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Russian Health Ministry Opens Probe as Another Cancer Patient Commits Suicide

The 65-year-old patient reportedly was not able to obtain painkillers.

Russia's Health Ministry has ordered an investigation into the suicide of a pancreatic cancer patient who reportedly had not been able to obtain painkillers, the Interfax news agency reported Wednesday.

The 65-year-old patient, nuclear scientist Alexei Kalagin, committed suicide in his apartment in northeastern Moscow, the tabloid news agency LifeNews reported Wednesday. He had reportedly written a suicide note that said there was nothing with which he could assuage his pain.

The Health Ministry's press secretary, Oleg Salagai, told Interfax that minister Veronika Skvortsova had ordered the country's Federal Service for the Supervision of Health Care to look into the circumstances surrounding the incident.

A recent string of suicides among cancer patients has sparked debate about the country's health care system and the availability of painkillers. The issue received extensive media coverage last year after former Rear Admiral Vyacheslav Apanasenko, a cancer patient, shot himself and said in a suicide note that he had not been able to obtain painkillers.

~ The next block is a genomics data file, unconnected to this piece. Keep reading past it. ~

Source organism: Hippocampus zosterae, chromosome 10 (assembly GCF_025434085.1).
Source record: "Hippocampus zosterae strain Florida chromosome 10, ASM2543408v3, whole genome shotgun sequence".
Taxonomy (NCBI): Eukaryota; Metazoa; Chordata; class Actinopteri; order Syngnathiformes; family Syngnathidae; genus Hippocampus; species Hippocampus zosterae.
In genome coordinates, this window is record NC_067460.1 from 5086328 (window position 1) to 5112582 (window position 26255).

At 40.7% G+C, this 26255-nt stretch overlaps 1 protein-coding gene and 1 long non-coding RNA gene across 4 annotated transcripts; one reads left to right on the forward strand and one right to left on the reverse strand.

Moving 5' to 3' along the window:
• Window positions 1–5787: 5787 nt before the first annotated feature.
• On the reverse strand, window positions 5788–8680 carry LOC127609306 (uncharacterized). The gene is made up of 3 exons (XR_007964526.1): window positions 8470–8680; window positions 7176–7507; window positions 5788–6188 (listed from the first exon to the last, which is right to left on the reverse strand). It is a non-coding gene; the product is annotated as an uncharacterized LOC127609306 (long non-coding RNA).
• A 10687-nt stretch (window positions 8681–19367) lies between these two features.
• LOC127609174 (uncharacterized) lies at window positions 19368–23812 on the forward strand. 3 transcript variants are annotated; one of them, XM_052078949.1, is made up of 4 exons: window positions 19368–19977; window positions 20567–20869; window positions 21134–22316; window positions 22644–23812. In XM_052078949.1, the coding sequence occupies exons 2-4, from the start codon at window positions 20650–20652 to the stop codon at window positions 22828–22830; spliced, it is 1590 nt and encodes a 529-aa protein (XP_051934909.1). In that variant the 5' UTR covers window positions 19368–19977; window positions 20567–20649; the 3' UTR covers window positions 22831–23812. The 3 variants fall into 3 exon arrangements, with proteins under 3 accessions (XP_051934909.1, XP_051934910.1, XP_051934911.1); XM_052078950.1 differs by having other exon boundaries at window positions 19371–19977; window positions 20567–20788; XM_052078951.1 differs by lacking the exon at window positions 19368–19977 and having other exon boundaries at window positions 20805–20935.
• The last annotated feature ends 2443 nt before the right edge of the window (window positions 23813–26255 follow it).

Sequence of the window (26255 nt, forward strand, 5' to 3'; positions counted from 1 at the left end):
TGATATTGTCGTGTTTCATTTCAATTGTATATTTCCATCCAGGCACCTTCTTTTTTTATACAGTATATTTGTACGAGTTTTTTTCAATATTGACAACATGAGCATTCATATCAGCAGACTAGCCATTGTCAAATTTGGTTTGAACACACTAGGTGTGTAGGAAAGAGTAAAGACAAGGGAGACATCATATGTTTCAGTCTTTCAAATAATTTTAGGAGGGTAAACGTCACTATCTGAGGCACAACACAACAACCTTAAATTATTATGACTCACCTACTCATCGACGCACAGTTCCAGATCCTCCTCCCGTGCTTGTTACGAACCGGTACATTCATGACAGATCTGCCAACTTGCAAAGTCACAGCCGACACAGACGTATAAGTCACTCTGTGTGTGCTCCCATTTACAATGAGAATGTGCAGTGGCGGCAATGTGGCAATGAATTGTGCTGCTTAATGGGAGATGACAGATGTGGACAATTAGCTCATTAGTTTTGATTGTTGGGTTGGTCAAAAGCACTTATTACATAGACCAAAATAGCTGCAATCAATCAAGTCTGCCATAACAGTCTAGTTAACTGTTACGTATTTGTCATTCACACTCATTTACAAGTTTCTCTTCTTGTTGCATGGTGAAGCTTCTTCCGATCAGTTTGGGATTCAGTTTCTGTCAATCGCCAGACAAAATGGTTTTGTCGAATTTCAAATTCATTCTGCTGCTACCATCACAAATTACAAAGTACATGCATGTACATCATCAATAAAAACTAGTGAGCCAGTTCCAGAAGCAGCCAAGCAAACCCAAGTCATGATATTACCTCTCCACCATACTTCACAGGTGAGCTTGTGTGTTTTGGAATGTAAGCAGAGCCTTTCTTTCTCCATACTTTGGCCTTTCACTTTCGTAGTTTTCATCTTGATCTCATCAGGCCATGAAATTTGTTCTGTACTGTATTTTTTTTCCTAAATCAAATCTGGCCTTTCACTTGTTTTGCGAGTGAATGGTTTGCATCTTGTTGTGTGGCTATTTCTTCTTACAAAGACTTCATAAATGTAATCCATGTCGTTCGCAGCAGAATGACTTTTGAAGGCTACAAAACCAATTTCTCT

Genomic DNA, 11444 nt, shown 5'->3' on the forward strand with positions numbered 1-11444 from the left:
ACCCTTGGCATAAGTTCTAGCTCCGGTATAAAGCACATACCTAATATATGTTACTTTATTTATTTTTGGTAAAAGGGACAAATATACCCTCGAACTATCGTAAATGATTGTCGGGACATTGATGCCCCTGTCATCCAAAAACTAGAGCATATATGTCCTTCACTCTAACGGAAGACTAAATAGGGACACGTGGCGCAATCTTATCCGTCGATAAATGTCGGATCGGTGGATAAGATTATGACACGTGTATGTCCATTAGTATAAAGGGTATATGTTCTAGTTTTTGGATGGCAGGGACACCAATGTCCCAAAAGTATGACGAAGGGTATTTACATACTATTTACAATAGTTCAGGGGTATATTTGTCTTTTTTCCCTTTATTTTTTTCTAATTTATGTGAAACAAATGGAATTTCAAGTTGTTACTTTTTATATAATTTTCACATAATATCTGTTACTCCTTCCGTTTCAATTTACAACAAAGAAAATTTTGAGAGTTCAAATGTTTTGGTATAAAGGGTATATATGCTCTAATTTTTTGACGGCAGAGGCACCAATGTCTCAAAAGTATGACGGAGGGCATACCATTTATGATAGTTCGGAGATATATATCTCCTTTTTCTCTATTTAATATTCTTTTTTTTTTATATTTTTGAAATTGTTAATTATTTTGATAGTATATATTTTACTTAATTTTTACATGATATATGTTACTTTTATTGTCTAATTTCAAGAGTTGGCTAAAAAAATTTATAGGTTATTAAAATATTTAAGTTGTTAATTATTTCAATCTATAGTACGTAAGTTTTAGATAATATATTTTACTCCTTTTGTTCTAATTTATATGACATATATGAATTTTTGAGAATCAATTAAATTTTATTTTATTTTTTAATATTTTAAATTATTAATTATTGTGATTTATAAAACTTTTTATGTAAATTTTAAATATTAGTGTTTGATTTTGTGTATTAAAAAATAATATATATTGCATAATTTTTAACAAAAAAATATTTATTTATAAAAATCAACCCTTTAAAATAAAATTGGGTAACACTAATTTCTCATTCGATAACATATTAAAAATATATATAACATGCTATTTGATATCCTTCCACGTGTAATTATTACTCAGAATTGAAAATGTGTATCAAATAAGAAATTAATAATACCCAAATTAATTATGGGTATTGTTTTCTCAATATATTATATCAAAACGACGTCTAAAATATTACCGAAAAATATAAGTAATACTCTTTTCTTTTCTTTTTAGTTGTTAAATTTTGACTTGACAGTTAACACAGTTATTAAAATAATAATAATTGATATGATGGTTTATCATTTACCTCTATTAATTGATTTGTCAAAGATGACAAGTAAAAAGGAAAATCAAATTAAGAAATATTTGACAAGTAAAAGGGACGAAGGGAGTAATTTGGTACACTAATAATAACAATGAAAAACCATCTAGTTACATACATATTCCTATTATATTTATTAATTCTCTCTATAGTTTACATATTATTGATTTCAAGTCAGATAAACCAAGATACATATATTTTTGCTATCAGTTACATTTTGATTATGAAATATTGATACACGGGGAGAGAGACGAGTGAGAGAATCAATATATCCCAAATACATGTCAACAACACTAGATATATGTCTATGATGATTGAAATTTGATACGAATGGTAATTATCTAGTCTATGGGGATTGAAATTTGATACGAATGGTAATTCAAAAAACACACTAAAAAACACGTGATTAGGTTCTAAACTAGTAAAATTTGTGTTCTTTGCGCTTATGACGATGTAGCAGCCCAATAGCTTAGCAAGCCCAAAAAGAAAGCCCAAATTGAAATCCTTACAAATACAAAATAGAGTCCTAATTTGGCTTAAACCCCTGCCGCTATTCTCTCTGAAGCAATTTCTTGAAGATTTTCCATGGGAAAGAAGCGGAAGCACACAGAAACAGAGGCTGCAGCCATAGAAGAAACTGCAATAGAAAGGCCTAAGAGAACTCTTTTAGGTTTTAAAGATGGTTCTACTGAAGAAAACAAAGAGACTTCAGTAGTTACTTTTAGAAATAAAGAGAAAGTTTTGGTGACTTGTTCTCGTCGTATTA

More than 10 cancer patients took their own lives in the Moscow region in February, including a professor who hanged himself in his classroom, media reports said.

Moscow's deputy mayor for social issues, Leonid Pechatnikov, denied Wednesday that Kalagin had been unable to obtain painkillers, RIA Novosti reported.

Pechatnikov said earlier that the vast majority of the suicide cases among cancer patients reported on were not linked to their medical condition. At the time of Apanasenko's suicide, the municipal official said that the wave of suicides could be explained by the "aggravation of psychiatric disorders" caused by changeable spring weather.

The State Duma amended legislation in December to extend the validity of prescriptions from five to 15 days and broaden the list of facilities that can dispense medication intended for cancer patients. The law comes into force in July.

A hotline was opened in April to enable people to report violations in the prescription of painkillers, and received some 300 calls within a month, Interfax reported.

The coverage of cancer patients' suicides has also been marred in controversy. In March, Russia's media watchdog ordered a religion-themed website to delete material about why cancer patients were committing suicide. A controversial law enacted in 2012 bans online content advocating suicide and drug use, among other things.

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